Looking to pick up some new skills that could save you time and money on your marketing materials?
While the expertise of a professional graphic designer can’t be replaced, having some design experience under your belt can make a tremendous difference in how you build your marketing strategy.
If you’re new to design, coupling the following tips with hands-on experience can help you learn how to plan and produce effective marketing materials.
Use the Right Font for Your Brand and Audience
Once you’ve mapped out your messaging, you’ll need to choose the right font to convey both the feel of your brand and the tone of your content. And with thousands of fonts to choose from, what’s the harm in sprinkling a little variety throughout your design, right?
Try not to get carried away. Using too many different font styles within the same design can be distracting and messy. You’ll have plenty of other opportunities to make your design eye-grabbing and creative—don’t go crazy with too many fonts. A great rule of thumb is to use a maximum of two font types: one for your headers and another for your body paragraphs.
Unless they’re stylistically appropriate for your audience, avoid calligraphy-style fonts, which can make your message tedious or exhausting to read. Any “fancy” fonts should be reserved for headlines that are just a few words long; your main body text should be simple and legible.
Use the Right Colors (and Contrast!)
The color scheme of your design has an overwhelming amount of influential power. It’s a well-known fact that colors can convey moods, feelings, and even actions. As you flesh out your design, consider what emotions you wish to convey to your audience.
Does your messaging push for an urgent decision? Is it meant for a certain season or holiday? Do you want to promote a sense of exclusivity or luxury? Answering these questions will guide you to the right spots on the color wheel.
A simple trick for effectively highlighting a focus point or call to action on your design is incorporating contrasting colors. Using a high-contrast color against your background will draw eyes right to your main message. Not sure what that means? Discover your perfect scheme with this color calculator.
Make Sure There’s Ample White Space
It’s true what they say: Less (content) is more. The greatest modern designs demonstrate the value of simplicity. Luckily for you, that means you can spend less time filling the white space on your page and more time optimizing your branding and message. No need to cram every corner with content!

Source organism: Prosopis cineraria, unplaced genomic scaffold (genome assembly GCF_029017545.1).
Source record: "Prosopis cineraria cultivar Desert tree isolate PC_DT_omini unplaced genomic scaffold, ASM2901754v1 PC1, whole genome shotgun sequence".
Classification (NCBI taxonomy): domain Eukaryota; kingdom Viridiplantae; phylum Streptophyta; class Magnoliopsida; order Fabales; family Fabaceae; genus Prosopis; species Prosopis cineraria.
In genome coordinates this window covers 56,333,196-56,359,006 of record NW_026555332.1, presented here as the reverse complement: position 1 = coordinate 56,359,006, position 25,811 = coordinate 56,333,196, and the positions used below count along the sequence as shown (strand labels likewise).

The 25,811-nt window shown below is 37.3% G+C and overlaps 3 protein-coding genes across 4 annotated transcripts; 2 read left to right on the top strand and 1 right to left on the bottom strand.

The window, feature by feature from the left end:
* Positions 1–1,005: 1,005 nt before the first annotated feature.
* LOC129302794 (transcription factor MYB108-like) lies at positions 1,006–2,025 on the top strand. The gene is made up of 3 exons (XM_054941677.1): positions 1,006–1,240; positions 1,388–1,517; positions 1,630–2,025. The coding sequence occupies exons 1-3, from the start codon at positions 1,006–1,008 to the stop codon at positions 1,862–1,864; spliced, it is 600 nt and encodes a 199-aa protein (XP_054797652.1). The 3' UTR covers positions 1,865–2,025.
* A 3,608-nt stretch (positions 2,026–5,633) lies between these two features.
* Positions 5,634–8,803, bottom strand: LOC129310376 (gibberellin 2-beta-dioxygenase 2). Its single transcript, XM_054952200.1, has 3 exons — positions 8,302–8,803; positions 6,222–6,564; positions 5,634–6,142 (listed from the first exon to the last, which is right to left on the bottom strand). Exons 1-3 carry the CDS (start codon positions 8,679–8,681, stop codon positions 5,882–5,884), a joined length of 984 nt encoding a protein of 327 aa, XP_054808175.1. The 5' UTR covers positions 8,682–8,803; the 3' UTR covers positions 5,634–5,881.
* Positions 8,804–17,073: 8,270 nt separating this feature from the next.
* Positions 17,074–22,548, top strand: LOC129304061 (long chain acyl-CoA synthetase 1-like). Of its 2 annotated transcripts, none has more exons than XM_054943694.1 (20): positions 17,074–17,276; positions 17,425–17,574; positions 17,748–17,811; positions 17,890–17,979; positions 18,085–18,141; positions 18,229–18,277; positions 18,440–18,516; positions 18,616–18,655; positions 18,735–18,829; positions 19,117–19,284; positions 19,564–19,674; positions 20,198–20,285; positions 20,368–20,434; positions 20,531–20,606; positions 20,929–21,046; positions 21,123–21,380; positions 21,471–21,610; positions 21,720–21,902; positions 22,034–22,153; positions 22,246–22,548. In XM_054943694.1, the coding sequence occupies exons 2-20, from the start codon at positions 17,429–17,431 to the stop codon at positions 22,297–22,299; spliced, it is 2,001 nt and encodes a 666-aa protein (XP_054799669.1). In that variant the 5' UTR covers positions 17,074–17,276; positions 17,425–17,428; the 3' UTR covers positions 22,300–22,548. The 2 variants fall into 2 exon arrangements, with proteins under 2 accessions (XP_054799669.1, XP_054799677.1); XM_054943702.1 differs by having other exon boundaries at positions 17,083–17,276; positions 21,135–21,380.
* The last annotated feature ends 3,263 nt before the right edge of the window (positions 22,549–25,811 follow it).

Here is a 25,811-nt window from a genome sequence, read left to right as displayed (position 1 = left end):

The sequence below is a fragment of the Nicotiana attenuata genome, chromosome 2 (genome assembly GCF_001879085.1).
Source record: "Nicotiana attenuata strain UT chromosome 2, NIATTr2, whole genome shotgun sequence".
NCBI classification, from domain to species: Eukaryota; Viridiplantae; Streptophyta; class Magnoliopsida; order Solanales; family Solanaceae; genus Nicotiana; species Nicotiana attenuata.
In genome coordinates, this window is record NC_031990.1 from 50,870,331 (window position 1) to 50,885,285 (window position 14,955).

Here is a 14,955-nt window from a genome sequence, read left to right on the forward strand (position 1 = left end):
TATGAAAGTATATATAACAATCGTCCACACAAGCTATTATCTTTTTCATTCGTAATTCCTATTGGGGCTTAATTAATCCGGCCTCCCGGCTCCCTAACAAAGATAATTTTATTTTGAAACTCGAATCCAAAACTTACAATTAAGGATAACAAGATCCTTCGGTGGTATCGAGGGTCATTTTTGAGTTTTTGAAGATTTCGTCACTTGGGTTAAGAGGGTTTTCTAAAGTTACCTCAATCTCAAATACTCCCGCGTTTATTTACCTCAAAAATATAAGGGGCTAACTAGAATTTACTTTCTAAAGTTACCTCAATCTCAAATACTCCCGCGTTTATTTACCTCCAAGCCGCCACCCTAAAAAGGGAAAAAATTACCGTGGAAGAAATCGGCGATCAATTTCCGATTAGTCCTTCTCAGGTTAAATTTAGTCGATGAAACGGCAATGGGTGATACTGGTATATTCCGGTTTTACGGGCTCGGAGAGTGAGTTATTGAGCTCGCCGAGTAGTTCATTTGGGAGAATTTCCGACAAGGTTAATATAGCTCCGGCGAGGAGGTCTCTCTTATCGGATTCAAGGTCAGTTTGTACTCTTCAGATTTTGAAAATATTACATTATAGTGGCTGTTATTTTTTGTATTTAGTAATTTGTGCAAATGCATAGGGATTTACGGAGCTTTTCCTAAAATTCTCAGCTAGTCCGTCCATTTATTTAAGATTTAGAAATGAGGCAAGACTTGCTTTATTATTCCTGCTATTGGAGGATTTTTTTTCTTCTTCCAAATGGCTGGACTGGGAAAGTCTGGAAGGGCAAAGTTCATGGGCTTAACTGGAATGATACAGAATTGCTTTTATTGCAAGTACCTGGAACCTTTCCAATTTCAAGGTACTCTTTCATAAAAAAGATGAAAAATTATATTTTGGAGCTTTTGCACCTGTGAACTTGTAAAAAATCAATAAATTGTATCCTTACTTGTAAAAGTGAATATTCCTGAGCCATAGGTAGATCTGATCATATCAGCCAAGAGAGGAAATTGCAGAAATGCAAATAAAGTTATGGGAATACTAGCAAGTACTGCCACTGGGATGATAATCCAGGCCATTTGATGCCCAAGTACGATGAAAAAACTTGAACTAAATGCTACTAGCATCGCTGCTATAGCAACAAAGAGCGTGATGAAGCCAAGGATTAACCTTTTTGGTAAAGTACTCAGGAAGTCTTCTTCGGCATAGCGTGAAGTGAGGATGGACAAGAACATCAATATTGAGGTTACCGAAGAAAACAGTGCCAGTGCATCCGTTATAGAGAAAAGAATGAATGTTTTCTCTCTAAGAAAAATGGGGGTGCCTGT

Whenever you write an email, press release, or blog, you give your readers natural breaks by splitting your content into headers and paragraphs. The same concept translates to design. White space is the equivalent of a paragraph break: It gives your audience the proper time to rest and digest the previous content.
Keep your messaging concise and simple with a proper design to match, and you’ll be sure to captivate without any clutter.
Carefully Select a Design Hierarchy
Want to attract your audience to elements of your design in a specific order? Great news: You can achieve this without having to number anything. Design hierarchy is your friend!
What does this mean? By using different fonts, colors, and sizes, you can guide a viewer through your design in the order you intend. Consider the layout of a newspaper: Bold-faced headlines and captivating pictures are likely to grab your attention before the body text.
You can emulate this concept in your design: Determine what statement you’d like to be your “headline,” and accentuate it by making it bigger and bolder than your body font. Additionally, the alignment of your text can serve as a guide. Follow the natural flow of reading, keeping your primary elements on the left hand side with gradual movement to the right.
Design for Print
If you intend to use your design for brochures, flyers, business cards, and any other form of printed marketing material, you’ll want to be conscious of the dimensions of your design. From choosing the right color space to leaving bleed margins, there are a handful of small details about designing for print that you’ll need to research and apply.
For example, if you’d like to design and print a brochure, your template will need to conform to specific dimensions for printing compatibility. Additionally, your resolution will need to be optimized for print in order to retain the proper colors and edges. Overlooking these details could result in a product that doesn’t resemble your original design.
When in Doubt, Consult a Pro
Need a trained eye to help bring your ideas to life? Not sure how to optimize your designs for print marketing? Our graphic design team can deliver the expertise you’re looking for. Get in touch with the B Squared team to start your consultation.